• allowAttributes
  • dropAttributes

allowAttributes and dropAttributes properties expect attribute match lists—objects whose keys are attribute names, and values are lists of target elements or the * wildcard.

const str = `<span id=foo class=bar style="color: red">hello</span>`

new Sanitizer().sanitizeFor("div", str)
// <div><span id="foo" class="bar" style="color: red">hello</span></div>

new Sanitizer({allowAttributes: {"style": ["span"]}}).sanitizeFor("div", str)
// <div><span style="color: red">hello</span></div>

new Sanitizer({allowAttributes: {"style": ["p"]}}).sanitizeFor("div", str)
// <div><span>hello</span></div>

new Sanitizer({allowAttributes: {"style": ["*"]}}).sanitizeFor("div", str)
// <div><span style="color: red">hello</span></div>

new Sanitizer({dropAttributes: {"id": ["span"]}}).sanitizeFor("div", str)
// <div><span class="bar" style="color: red">hello</span></div>

new Sanitizer({allowAttributes: {}}).sanitizeFor("div", str)
// <div>hello</div>

allowCustomElements is the option to allow or deny custom elements. If they're allowed, other configurations for elements and attributes still apply.

const str = `<custom-elem>hello</custom-elem>`

new Sanitizer().sanitizeFor("div", str);
// <div></div>

new Sanitizer({ allowCustomElements: true,
allowElements: ["div", "custom-elem"]
}).sanitizeFor("div", str);
// <div><custom-elem>hello</custom-elem></div>

The Sanitizer API is designed to be safe by default. This means that no matter how you set it up, it will never allow constructs that are known XXS targets. For example, allowElements: ["script"] won't actually allow <script>, because the built-in baseline configuration cannot be overridden. The purpose of customization is to override default settings if your application has special needs.

API surface #

Comparison with DomPurify #

DOMPurify is a well-known library that offers sanitization functionality. The main difference between the Sanitizer API and DOMPurify is that DOMPurify returns the result of the sanitization as a string, which you need to write into a DOM element via .innerHTML.

const user_input = `<em>hello world</em><img src="" onerror=alert(0)>`
const sanitized = DOMPurify.sanitize(user_input)
$div.innerHTML = sanitized
// `<em>hello world</em><img src="">`

DOMPurify can serve as a fallback when the Sanitizer API is not implemented in the browser.

The DOMPurify implementation has a couple of downsides. If a string is returned, then the input string is parsed twice, by DOMPurify and .innerHTML. This double parsing wastes processing time, but can also lead to interesting vulnerabilities caused by cases where the result of the second parsing is different from the first.

Caution: Learn more about the Securitum research on the DOMPurify vulnerability: Mutation XSS via namespace confusion.

HTML also needs context to be parsed. For example, <td> makes sense in <table>, but not in <div>. Since DOMPurify.sanitize() only takes a string as an argument, the parsing context had to be guessed.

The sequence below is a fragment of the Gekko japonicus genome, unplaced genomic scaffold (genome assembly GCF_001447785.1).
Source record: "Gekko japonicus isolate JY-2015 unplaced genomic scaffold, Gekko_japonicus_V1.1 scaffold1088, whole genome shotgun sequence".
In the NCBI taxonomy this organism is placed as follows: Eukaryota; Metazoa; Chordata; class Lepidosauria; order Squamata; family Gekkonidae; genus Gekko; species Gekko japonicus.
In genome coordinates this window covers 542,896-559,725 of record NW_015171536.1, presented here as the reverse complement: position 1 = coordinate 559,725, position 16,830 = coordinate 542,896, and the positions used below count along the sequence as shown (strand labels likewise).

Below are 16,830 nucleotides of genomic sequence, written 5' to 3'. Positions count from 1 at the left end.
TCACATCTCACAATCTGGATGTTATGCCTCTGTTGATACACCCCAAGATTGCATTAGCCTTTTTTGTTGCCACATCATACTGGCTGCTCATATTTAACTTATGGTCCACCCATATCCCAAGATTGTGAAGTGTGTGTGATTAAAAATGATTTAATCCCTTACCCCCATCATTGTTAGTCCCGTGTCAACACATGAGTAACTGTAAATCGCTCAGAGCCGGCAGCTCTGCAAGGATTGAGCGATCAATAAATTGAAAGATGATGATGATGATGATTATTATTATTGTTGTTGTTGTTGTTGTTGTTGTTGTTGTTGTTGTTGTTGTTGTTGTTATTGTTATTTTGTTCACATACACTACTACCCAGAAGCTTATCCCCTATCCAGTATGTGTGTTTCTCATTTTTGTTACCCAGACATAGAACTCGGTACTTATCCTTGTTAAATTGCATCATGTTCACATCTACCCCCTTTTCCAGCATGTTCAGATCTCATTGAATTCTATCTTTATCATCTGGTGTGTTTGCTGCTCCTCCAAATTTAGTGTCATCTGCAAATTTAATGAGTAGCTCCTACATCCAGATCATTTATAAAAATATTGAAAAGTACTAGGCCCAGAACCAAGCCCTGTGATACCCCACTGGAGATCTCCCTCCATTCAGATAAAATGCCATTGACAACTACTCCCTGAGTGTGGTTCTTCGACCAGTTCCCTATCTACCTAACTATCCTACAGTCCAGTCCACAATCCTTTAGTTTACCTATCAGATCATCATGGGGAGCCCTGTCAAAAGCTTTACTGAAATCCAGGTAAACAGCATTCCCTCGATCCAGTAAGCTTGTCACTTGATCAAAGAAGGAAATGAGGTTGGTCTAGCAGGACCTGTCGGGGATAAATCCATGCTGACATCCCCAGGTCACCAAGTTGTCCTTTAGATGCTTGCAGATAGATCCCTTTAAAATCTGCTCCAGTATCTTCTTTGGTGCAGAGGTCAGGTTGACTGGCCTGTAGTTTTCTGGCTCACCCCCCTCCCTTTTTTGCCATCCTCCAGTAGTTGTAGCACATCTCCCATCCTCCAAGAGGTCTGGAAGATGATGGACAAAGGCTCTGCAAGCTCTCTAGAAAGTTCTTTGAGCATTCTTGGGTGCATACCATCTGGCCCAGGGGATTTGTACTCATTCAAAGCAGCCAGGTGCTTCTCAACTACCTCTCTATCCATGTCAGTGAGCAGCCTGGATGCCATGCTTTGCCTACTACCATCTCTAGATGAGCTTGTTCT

Learn more about how the Sanitizer API parses strings and determines context in the Sanitizer API explainer.

The Sanitizer API improves upon the DOMPurify approach and is designed to eliminate the need for double parsing and to clarify the parsing context.

API status and browser support #

The Sanitizer API is under discussion in the standardization process and Chrome is in the process of implementing it.

StepStatus
1. Create explainerComplete
2. Create specification draftComplete
3. Gather feedback and iterate on designIn progress
4. Chrome origin trialReady for trial
5. LaunchNot started

Mozilla: Considers this proposal worth prototyping, and is actively implementing it.

WebKit: See the response on the WebKit mailing list.

How to enable the Sanitizer API #

Enabling via about://flags or CLI option #

Chrome #

Chrome is in the process of implementing the Sanitizer API. In Chrome 93 or later, you can try out the behavior by enabling about://flags/#enable-experimental-web-platform-features flag. In earlier versions of Chrome Canary and Dev channel, you can enable it via --enable-blink-features=SanitizerAPI and try it out right now. Check out the instructions for how to run Chrome with flags.

Firefox #

Firefox also implements the Sanitizer API as an experimental feature. To enable it, set the dom.security.sanitizer.enabled flag to true in about:config.

Feature detection #

if (window.Sanitizer) {
// Sanitizer API is enabled
}

Feedback #

If you try this API and have some feedback, we'd love to hear it. Share your thoughts on Sanitizer API GitHub issues and discuss with the spec authors and folks interested in this API.

If you find any bugs or unexpected behavior in Chrome's implementation, file a bug to report it. Select the Blink>SecurityFeature>SanitizerAPI components and share details to help implementers track the problem.

Demo #

To see the Sanitizer API in action check out the Sanitizer API Playground by Mike West:

References #


Photo by Towfiqu barbhuiya on Unsplash.

Last updated: Improve article